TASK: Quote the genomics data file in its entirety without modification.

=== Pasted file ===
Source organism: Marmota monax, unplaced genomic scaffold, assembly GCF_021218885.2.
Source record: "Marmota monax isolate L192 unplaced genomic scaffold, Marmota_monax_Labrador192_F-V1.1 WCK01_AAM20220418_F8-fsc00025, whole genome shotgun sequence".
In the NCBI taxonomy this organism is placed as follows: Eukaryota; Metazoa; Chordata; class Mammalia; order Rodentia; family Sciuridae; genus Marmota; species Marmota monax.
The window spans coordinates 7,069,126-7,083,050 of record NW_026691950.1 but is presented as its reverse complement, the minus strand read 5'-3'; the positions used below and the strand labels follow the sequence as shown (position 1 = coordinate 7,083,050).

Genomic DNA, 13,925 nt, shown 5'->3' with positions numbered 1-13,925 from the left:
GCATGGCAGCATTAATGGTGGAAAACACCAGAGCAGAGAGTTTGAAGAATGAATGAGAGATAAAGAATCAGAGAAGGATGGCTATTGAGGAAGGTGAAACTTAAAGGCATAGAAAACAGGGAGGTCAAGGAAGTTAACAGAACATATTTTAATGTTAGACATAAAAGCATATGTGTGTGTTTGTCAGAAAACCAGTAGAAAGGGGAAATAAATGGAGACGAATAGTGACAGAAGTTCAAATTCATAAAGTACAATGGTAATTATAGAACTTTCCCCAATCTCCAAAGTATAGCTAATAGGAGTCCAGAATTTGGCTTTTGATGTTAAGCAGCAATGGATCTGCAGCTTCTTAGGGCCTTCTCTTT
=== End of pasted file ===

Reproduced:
Source organism: Marmota monax, unplaced genomic scaffold, assembly GCF_021218885.2.
Source record: "Marmota monax isolate L192 unplaced genomic scaffold, Marmota_monax_Labrador192_F-V1.1 WCK01_AAM20220418_F8-fsc00025, whole genome shotgun sequence".
In the NCBI taxonomy this organism is placed as follows: Eukaryota; Metazoa; Chordata; class Mammalia; order Rodentia; family Sciuridae; genus Marmota; species Marmota monax.
The window spans coordinates 7,069,126-7,083,050 of record NW_026691950.1 but is presented as its reverse complement, the minus strand read 5'-3'; the positions used below and the strand labels follow the sequence as shown (position 1 = coordinate 7,083,050).

Genomic DNA, 13,925 nt, shown 5'->3' with positions numbered 1-13,925 from the left:
GCATGGCAGCATTAATGGTGGAAAACACCAGAGCAGAGAGTTTGAAGAATGAATGAGAGATAAAGAATCAGAGAAGGATGGCTATTGAGGAAGGTGAAACTTAAAGGCATAGAAAACAGGGAGGTCAAGGAAGTTAACAGAACATATTTTAATGTTAGACATAAAAGCATATGTGTGTGTTTGTCAGAAAACCAGTAGAAAGGGGAAATAAATGGAGACGAATAGTGACAGAAGTTCAAATTCATAAAGTACAATGGTAATTATAGAACTTTCCCCAATCTCCAAAGTATAGCTAATAGGAGTCCAGAATTTGGCTTTTGATGTTAAGCAGCAATGGATCTGCAGCTTCTTAGGGCCTTCTCTTT